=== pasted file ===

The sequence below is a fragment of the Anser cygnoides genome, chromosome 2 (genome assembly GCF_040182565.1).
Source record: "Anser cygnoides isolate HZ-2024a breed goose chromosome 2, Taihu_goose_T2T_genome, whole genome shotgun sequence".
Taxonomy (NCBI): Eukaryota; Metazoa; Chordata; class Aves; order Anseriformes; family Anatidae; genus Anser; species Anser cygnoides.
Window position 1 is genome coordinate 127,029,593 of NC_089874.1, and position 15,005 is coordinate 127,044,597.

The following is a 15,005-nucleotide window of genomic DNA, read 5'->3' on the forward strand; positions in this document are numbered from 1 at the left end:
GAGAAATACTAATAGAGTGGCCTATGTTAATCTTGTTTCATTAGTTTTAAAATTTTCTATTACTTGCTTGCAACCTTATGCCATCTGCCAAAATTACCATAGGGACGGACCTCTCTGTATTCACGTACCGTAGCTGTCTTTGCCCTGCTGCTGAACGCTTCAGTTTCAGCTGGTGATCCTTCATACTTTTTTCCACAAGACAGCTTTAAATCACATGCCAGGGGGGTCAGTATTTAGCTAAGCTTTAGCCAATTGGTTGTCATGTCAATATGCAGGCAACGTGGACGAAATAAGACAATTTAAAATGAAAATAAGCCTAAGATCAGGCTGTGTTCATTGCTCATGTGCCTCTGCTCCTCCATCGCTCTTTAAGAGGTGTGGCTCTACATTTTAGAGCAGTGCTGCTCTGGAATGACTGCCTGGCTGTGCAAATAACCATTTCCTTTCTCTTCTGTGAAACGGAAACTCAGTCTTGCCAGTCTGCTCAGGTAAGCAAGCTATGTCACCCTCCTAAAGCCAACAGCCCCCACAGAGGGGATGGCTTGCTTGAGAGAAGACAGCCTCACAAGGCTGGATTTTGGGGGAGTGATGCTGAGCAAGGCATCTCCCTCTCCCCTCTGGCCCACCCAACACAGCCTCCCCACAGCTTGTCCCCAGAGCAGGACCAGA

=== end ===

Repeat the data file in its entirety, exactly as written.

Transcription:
The sequence below is a fragment of the Anser cygnoides genome, chromosome 2 (genome assembly GCF_040182565.1).
Source record: "Anser cygnoides isolate HZ-2024a breed goose chromosome 2, Taihu_goose_T2T_genome, whole genome shotgun sequence".
Taxonomy (NCBI): Eukaryota; Metazoa; Chordata; class Aves; order Anseriformes; family Anatidae; genus Anser; species Anser cygnoides.
Window position 1 is genome coordinate 127,029,593 of NC_089874.1, and position 15,005 is coordinate 127,044,597.

The following is a 15,005-nucleotide window of genomic DNA, read 5'->3' on the forward strand; positions in this document are numbered from 1 at the left end:
GAGAAATACTAATAGAGTGGCCTATGTTAATCTTGTTTCATTAGTTTTAAAATTTTCTATTACTTGCTTGCAACCTTATGCCATCTGCCAAAATTACCATAGGGACGGACCTCTCTGTATTCACGTACCGTAGCTGTCTTTGCCCTGCTGCTGAACGCTTCAGTTTCAGCTGGTGATCCTTCATACTTTTTTCCACAAGACAGCTTTAAATCACATGCCAGGGGGGTCAGTATTTAGCTAAGCTTTAGCCAATTGGTTGTCATGTCAATATGCAGGCAACGTGGACGAAATAAGACAATTTAAAATGAAAATAAGCCTAAGATCAGGCTGTGTTCATTGCTCATGTGCCTCTGCTCCTCCATCGCTCTTTAAGAGGTGTGGCTCTACATTTTAGAGCAGTGCTGCTCTGGAATGACTGCCTGGCTGTGCAAATAACCATTTCCTTTCTCTTCTGTGAAACGGAAACTCAGTCTTGCCAGTCTGCTCAGGTAAGCAAGCTATGTCACCCTCCTAAAGCCAACAGCCCCCACAGAGGGGATGGCTTGCTTGAGAGAAGACAGCCTCACAAGGCTGGATTTTGGGGGAGTGATGCTGAGCAAGGCATCTCCCTCTCCCCTCTGGCCCACCCAACACAGCCTCCCCACAGCTTGTCCCCAGAGCAGGACCAGA